25. Barros, Carlos Pestana & Gil-Alana, Luis A. & Payne, James E., 2011. "An analysis of oil production by OPEC countries: Persistence, breaks, and outliers," Energy Policy, Elsevier, vol. 39(1), pages 442-453, January.
    26. Afees Adebare Salisu & Idris A. Adediran, 2018. "The U.S. Shale Oil Revolution and the Behavior of Commodity Prices," Econometric Research in Finance, SGH Warsaw School of Economics, Collegium of Economic Analysis, vol. 3(1), pages 27-53, September.
    27. Cai, Yifei & Menegaki, Angeliki N., 2019. "Fourier quantile unit root test for the integrational properties of clean energy consumption in emerging economies," Energy Economics, Elsevier, vol. 78(C), pages 324-334.
    28. Schmidt, Peter & Phillips, C B Peter, 1992. "LM Tests for a Unit Root in the Presence of Deterministic Trends," Oxford Bulletin of Economics and Statistics, Department of Economics, University of Oxford, vol. 54(3), pages 257-287, August.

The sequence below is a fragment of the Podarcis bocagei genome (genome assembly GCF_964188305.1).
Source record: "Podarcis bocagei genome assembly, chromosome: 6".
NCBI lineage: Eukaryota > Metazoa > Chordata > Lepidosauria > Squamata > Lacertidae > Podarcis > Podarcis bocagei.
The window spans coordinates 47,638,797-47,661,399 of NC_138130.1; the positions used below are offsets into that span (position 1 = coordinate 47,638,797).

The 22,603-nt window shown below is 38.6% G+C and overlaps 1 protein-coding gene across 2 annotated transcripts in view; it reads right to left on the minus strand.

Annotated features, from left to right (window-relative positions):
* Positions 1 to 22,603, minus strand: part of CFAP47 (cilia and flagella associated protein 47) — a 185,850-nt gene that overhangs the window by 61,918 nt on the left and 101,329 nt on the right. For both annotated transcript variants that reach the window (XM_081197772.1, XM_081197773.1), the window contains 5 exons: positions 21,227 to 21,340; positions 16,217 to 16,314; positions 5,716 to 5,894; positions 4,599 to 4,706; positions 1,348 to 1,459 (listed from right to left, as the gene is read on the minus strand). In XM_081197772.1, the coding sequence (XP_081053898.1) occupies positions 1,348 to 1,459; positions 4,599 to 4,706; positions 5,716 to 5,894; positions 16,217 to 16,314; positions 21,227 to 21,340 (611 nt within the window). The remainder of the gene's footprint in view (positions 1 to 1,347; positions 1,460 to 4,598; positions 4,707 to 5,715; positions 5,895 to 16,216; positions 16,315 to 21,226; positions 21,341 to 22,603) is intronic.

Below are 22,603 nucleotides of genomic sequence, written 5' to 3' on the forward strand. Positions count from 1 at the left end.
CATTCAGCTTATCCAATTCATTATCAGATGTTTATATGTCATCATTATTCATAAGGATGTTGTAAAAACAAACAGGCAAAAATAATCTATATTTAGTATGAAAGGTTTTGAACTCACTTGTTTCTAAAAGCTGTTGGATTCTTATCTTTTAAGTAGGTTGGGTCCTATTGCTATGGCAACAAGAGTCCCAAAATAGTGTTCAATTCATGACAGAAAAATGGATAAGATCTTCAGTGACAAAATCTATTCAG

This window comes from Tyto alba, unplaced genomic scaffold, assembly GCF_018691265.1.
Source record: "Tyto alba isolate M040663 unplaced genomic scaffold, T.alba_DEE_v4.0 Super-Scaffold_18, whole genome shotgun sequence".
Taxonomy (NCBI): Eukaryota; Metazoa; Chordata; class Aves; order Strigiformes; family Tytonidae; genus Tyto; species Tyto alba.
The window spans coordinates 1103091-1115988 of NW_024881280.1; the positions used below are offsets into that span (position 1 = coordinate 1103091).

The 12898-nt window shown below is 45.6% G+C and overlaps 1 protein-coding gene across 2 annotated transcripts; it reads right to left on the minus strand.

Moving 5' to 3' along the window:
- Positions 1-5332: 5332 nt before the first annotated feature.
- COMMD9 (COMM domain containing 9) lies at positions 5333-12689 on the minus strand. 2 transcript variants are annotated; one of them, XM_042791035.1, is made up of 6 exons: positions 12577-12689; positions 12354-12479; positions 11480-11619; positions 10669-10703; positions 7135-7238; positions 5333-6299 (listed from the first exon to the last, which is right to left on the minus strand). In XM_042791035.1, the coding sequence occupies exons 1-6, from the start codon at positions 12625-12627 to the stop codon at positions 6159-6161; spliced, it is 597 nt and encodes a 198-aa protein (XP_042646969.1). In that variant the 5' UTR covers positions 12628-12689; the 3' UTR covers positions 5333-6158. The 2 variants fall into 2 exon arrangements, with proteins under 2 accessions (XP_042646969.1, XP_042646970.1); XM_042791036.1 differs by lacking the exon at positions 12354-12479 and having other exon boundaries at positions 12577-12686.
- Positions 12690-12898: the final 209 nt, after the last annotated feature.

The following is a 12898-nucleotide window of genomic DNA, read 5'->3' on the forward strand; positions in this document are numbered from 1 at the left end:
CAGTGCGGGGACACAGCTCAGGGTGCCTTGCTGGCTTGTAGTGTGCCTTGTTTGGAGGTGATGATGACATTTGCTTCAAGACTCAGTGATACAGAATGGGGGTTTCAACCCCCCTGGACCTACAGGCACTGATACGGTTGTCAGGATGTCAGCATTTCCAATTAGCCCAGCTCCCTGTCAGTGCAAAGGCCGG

29. Alok Bhargava, 1986. "On the Theory of Testing for Unit Roots in Observed Time Series," Review of Economic Studies, Oxford University Press, vol. 53(3), pages 369-384.
    Full references (including those not matched with items on IDEAS)

    Citations

    Citations are extracted by the CitEc Project, subscribe to its RSS feed for this item.
    as


    Cited by:

    1. M. S. Liew & Kamaluddeen Usman Danyaro & Noor Amila Wan Abdullah Zawawi, 2020. "A Comprehensive Guide to Different Fracturing Technologies: A Review," Energies, MDPI, Open Access Journal, vol. 13(13), pages 1-20, June.